Chukka (Green Sorrel) Mutton

Green Sorrel has two very important characteristics. It should not be cooked in aluminum and if cut thin, it melts when cooked. We will use the second in this simple recipe.

You need:

  • About 300 gms of washed and finely chopped Chukka leaves.
  • 250 gms Mutton with bones.
  • Two medium onions, finely chopped.
  • Green chillies.
  • Turmeric.
  • Two teaspoons of Ginger Garlic paste.

This is a very simple recipe where the focus will remain on the Sorrel.

First saute the onions and green chillies. Add the meat and let it’s outside turn white. Add turmeric and ginger garlic paste. When raw smell is gone, add two cups of water and pressure cook. One whistle on high, two whistles on low heat.

Open and reduce the water till the meat it’s only approximately half a cup left. Add the sorrel leaves and cook on low heat till they melt. Increase heat to thicken the consistency.

Serve with rice or roti.

Shalgam (Turnip) with Mutton

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Two part recipe where we first cook the meat while separately preparing the turnips. Combine them towards the end and make them beautiful.

You Need:

  • Half a kilo of Turnips.
  • 300 gms of Mutton.
  • 2 Large Onions chopped.
  • 2 Medium tomatoes chopped.
  • 1 Tablespoon ginger garlic paste.
  • 1/2 teaspoon turmeric.
  • 1 teaspoon cumin.
  • 1 teaspoon coriander seeds.
  • 3-4 Dry red chilies.
  • Dill or Coriander leaves.
  • Some carrots, optional.

Cut the turnips into thick pieces. Apply salt and let them sit in a colander for about 15-20 minutes. Wash them, pat them dry and shallow fry in oil till a light brownish crust forms.

Saute cumin, coriander seeds and dry red chilies in hot oil for 3-4 minutes. Add the onions and cook till translucent. Sprinkle turmeric and add the ginger garlic paste. When raw smell is gone, add the mutton. As it turns white, add the tomatoes and salt. Use the moisture being released to fully deglaze the pan. Add a little water. Pressure cook on high for one whistle and then simmer for 10 minutes.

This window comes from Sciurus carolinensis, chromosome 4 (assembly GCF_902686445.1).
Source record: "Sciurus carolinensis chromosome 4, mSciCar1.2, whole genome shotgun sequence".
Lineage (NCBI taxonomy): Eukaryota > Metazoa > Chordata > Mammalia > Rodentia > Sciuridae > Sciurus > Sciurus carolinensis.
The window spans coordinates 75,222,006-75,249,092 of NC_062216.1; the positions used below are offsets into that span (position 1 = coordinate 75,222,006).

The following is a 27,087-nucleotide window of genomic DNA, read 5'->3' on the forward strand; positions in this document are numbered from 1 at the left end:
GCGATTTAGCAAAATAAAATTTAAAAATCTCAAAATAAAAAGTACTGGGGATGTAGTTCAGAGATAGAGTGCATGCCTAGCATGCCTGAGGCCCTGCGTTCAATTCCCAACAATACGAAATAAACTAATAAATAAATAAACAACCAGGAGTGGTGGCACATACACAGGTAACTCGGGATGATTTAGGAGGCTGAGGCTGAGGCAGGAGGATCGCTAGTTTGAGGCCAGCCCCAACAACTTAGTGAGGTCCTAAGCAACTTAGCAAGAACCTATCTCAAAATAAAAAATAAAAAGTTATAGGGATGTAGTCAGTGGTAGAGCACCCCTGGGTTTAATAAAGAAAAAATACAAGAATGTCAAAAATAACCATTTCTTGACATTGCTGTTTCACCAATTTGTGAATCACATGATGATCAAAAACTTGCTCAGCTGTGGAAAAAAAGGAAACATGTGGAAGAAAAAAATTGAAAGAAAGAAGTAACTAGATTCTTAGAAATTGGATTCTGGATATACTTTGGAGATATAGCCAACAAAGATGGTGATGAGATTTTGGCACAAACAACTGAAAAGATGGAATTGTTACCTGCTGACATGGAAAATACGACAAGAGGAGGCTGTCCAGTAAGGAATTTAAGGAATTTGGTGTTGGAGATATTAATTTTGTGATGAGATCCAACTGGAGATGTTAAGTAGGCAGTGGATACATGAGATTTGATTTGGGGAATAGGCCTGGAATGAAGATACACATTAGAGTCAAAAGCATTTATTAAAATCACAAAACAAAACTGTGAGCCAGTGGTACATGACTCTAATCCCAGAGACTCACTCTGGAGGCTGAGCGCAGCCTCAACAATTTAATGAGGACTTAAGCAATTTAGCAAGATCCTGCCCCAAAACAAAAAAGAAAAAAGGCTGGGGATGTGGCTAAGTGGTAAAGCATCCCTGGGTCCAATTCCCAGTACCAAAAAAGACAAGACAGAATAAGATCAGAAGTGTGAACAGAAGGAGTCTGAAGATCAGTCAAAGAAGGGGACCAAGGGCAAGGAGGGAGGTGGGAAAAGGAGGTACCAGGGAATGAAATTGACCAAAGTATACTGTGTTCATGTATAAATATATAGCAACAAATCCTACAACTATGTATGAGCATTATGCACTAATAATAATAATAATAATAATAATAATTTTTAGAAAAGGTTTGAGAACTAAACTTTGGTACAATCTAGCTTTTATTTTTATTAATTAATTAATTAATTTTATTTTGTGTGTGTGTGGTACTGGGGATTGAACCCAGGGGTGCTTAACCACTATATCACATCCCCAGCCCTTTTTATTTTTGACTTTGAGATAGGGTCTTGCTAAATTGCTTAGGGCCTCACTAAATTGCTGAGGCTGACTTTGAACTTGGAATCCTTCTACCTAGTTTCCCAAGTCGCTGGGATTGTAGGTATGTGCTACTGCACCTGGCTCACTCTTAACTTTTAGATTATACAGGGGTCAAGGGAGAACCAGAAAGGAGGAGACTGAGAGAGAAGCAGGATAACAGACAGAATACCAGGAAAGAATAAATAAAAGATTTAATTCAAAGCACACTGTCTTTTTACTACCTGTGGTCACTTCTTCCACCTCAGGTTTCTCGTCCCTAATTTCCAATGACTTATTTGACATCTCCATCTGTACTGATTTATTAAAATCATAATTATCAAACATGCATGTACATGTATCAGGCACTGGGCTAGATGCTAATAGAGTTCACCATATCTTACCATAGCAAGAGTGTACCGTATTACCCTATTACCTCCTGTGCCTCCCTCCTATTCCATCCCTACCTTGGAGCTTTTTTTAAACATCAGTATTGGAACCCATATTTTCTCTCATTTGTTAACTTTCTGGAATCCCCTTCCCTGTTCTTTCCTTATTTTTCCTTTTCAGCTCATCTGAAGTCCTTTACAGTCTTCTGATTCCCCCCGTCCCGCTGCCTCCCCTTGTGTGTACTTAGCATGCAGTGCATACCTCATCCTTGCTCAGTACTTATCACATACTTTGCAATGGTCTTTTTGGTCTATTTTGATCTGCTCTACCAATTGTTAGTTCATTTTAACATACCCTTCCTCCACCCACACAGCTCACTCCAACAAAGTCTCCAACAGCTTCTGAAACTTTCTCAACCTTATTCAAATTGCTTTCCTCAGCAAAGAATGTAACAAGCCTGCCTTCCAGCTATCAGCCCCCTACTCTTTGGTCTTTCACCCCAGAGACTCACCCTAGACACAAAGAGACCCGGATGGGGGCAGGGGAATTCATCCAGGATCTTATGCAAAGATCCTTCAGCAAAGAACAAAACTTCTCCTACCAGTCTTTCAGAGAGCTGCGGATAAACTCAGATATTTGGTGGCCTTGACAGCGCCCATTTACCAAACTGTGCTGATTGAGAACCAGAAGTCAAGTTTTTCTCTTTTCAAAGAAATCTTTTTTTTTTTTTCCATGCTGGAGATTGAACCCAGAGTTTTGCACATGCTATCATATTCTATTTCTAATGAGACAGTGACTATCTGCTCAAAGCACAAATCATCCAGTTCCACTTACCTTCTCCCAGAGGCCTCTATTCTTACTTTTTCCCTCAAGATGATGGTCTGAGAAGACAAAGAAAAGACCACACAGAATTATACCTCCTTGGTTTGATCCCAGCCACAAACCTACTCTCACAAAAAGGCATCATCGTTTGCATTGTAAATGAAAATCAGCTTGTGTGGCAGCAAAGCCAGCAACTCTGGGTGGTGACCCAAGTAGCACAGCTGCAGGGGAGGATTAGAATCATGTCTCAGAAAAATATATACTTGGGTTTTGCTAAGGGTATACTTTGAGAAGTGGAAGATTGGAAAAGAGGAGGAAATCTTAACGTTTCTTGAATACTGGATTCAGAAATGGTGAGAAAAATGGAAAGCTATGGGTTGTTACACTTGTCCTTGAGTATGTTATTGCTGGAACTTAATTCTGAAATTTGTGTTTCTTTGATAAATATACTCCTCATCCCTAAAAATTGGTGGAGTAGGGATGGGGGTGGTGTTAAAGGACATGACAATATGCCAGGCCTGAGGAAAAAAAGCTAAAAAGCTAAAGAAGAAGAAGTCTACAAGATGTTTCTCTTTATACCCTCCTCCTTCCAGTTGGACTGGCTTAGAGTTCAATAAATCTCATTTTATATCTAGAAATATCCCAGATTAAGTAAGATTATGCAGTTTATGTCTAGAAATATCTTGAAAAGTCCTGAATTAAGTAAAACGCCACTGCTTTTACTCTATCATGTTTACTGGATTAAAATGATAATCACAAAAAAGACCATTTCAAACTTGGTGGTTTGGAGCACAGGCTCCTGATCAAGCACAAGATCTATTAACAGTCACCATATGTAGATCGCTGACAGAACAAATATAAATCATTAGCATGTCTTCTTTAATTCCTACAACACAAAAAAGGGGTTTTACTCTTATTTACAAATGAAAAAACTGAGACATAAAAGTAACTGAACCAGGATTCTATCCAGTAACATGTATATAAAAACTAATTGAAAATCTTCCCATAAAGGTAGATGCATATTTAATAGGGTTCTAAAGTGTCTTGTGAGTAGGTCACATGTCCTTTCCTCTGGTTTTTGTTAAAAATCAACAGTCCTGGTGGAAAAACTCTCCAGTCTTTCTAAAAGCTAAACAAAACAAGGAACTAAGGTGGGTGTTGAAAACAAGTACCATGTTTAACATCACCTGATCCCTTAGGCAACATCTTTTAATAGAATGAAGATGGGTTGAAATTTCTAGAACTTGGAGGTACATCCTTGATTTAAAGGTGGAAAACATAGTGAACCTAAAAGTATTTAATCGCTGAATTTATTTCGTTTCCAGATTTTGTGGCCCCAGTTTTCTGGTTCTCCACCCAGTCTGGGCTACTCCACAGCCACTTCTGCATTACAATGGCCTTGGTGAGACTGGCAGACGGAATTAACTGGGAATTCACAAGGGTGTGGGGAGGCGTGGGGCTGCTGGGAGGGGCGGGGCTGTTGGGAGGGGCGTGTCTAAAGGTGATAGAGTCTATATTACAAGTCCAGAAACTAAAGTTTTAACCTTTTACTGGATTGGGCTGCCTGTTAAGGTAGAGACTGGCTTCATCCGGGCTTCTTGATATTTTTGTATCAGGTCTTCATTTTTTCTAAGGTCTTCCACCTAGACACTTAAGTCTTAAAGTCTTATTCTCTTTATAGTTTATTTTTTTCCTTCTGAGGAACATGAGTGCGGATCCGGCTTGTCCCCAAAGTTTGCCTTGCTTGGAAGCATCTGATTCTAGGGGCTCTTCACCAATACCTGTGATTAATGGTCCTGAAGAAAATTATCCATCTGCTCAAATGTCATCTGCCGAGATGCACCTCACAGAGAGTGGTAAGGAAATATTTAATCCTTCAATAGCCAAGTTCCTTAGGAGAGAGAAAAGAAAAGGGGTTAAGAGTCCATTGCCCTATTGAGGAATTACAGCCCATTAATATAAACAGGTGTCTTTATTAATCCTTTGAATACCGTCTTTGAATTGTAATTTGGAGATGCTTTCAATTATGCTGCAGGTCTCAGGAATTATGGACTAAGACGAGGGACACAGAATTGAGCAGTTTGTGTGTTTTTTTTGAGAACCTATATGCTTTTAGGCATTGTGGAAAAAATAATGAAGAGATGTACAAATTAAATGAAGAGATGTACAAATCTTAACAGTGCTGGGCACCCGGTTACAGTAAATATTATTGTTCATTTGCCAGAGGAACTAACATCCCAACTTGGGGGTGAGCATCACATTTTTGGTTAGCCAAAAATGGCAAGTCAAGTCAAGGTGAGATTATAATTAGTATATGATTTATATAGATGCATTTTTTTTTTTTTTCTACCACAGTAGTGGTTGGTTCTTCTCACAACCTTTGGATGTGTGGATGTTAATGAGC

Open the cooker and add the turnips, carrots (optional) and either dill or coriander leaves. Pressure cook on high for one whistle and then switch it off.

Serve hot with roti’s or rice.

Sous Vide at Home

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Sous Vide is a french cooking technique that has received a lot of attention. I don’t have a sous vide machine at home. Nor have I experienced this technique before. But ever since I saw a couple of videos, I was hooked.

Finally took the plunge and am simply amazed by it. Its finger licking good.

You need:

  • About 500 grams of meat with bone. I used the neck, but its much more convenient to use the shanks.
  • 2 Tablespoons of olive oil.
  • 3 green chilies chopped.
  • 1 tablespoon of garlic paste.
  • Some julienne’s of ginger.
  • Cling film or a large zip lock bag.

Combine all the ingredients and rub it on the meat. If you have pets at home, they will love to nibble on the left over bones. My cats loved the nooks and corners of the neck piece.

If using a zip lock bag, place the meat inside and squeeze out as much air as possible. Use clips to suspend it in water for cooking.

If like me you don’t have a large zip lock bag, use cling film. Place the meat inside and roll it up. You may need two or three wraps to get it fully covered. Then finally make a sling and tie up the long ends. Suspend from a wooden spatula and use a tea cup to provide adequate tension to prevent rolling.

The meat packet must be fully covered in water. Let it cook on the lowest heat setting. If you have a thermometer check the temperature every 20-30 mins. If it crosses 80C, remove a cup of hot water and add two cups of cold water. See to it that the temperature is in the 70C-80C range. The reason for using meat instead of chicken is to not worry about overcooking.

Two hours of this simmering and the meat is fully cooked. Remove and carefully unwrap. Do not waste any of the liquids that are collected inside. Save them.

Sear the meat in a hot pan. Slice and serve with any sauteed greens. Drizzle the saved juices before serving.

 

Non Sticky Spicy Bones Broth

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You need:

  • One kilo lamb bones. Cracked so the marrow is accessible.
  • 1 tablespoon vinegar
  • 2 medium leeks. Chopped fine.
  • 3 carrots cut into rings.
  • 1 teaspoon turmeric
  • 2 teaspoons of chilly powder. Adjust lower if you are not comfortable with heat.
  • 1 tablespoon ginger garlic paste
  • 3 tablespoons of coconut oil